Thursday, March 1, 2012

St. John The Baptist embroidery design

St John The Baptist

The monkish chronicler aforesaid has
preserved an anecdote of Pope Innocent IV.
which has been often quoted, but cannot well
be omitted from a work dealing with the
subject. It is said that the pope, admiring
some gold-embroidered vestments, and asking
where they were made, learnt that they were
English. Forthwith, we are told, he caused
messages to be sent to the abbots of the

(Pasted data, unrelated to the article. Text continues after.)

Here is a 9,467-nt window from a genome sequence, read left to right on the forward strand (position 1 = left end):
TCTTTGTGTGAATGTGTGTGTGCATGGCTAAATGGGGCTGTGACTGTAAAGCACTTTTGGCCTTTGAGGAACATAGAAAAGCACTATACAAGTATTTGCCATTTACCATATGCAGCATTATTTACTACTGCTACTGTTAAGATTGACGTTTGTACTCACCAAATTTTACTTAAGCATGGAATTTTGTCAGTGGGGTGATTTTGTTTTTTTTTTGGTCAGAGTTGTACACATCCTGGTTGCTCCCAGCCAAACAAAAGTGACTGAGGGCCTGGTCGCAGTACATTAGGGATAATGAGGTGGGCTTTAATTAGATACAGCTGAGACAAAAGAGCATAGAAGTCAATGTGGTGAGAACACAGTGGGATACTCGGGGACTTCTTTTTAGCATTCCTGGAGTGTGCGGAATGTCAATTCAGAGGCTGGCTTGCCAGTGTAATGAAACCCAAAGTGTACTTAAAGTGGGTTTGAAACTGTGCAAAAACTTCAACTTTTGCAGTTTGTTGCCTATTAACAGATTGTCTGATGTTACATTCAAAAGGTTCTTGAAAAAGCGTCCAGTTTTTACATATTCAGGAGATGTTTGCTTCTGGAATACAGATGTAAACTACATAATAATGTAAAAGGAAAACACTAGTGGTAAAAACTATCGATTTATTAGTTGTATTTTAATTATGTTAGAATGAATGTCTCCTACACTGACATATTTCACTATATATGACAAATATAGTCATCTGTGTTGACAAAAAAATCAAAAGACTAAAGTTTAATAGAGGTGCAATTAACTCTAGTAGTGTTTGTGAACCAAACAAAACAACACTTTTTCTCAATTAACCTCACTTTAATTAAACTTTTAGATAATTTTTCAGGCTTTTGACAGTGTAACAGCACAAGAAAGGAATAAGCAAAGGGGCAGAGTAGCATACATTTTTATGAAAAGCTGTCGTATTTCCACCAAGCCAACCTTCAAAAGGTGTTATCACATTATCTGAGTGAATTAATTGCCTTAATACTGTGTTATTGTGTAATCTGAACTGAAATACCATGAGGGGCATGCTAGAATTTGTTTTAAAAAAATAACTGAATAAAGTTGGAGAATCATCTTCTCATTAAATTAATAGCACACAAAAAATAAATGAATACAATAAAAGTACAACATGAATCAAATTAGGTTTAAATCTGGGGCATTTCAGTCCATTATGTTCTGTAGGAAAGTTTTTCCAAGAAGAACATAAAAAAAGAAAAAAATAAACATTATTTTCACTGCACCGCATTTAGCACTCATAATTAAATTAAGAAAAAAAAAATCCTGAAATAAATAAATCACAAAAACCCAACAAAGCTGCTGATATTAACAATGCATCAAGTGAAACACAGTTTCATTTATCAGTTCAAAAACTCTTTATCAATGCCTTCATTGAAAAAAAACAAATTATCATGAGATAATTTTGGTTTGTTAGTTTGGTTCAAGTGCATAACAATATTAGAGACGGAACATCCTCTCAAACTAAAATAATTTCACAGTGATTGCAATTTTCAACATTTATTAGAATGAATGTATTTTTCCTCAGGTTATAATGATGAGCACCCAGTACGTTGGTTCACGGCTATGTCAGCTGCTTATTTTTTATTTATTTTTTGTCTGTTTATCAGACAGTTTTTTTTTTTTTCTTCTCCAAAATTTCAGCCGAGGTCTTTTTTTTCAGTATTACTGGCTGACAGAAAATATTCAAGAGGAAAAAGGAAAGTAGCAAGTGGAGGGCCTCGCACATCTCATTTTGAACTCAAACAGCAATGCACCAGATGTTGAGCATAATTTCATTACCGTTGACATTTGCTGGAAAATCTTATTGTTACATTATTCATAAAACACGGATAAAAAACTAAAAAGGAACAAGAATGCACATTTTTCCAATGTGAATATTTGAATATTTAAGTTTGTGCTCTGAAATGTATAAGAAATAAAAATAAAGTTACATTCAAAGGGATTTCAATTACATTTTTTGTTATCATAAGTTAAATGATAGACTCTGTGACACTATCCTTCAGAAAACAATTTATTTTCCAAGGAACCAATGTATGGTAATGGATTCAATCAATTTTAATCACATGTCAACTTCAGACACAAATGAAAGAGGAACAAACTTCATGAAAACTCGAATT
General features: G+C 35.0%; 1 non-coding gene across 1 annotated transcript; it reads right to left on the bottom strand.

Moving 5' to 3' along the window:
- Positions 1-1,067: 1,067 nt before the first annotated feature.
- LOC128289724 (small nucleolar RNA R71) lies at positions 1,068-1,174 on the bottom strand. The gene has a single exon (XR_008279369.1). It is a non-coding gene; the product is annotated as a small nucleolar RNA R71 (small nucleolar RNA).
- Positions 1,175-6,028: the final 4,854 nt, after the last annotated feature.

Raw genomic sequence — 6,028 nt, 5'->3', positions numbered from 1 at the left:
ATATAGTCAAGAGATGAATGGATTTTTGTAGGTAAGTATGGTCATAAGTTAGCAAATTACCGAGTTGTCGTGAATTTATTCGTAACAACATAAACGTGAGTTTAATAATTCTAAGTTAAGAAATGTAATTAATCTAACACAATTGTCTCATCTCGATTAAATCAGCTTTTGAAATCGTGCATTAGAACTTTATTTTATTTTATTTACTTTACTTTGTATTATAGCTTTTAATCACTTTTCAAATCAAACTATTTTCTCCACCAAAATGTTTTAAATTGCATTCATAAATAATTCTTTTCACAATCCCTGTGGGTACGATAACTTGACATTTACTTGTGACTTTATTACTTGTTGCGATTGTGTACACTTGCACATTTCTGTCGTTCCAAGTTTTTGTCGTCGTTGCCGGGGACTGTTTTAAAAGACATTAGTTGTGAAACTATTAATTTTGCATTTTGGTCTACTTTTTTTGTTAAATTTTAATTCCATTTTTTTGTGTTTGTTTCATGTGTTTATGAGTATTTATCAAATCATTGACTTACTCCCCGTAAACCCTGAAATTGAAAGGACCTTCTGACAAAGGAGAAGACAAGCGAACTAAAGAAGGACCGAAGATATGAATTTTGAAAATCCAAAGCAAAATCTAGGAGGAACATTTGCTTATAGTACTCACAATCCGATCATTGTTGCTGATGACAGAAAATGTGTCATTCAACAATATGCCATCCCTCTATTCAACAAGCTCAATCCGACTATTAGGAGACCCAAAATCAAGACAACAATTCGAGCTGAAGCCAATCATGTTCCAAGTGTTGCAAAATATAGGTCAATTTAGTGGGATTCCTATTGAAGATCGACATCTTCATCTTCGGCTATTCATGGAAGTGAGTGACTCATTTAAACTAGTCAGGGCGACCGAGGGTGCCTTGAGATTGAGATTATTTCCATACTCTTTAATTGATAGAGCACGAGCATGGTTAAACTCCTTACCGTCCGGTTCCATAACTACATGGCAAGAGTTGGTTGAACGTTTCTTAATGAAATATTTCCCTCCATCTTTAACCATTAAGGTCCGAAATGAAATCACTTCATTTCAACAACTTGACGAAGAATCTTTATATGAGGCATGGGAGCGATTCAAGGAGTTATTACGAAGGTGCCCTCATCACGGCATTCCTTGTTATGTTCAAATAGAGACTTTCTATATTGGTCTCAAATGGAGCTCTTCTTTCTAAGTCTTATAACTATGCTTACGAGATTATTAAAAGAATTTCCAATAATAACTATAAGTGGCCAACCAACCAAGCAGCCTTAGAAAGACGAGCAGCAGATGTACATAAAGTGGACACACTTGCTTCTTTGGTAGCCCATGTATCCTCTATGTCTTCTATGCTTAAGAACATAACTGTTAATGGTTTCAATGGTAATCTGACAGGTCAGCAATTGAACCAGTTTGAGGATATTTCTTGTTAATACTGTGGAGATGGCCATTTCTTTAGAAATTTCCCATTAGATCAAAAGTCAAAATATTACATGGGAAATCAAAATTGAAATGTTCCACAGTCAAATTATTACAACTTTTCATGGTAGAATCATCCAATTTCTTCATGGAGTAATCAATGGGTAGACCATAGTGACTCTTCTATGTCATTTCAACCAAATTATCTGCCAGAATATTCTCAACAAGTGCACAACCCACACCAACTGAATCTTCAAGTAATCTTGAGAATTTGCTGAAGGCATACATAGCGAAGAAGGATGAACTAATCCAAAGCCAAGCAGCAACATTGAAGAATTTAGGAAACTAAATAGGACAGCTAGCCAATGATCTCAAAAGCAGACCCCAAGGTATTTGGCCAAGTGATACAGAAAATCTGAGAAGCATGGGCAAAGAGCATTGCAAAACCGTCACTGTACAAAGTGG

Cistercian order in England that he desired
to have some gold embroideries sent to him.
This incident is assigned to the year 1246.
The story in itself is sufficient to show that
English work was already becoming famous
on the continent of Europe before the middle
of the thirteenth century.

Among actual existing examples of the
period covered by this chapter, the first place
must be assigned to the famous embroidery
now preserved in the Museum at Bayeux in
Normandy. Although perhaps not strictly
English, but rather Norman work, it claims
a reference in this book (Plate 2). The work
is so well known as the " Bayeux tapestry "
that this title must not be interfered with.

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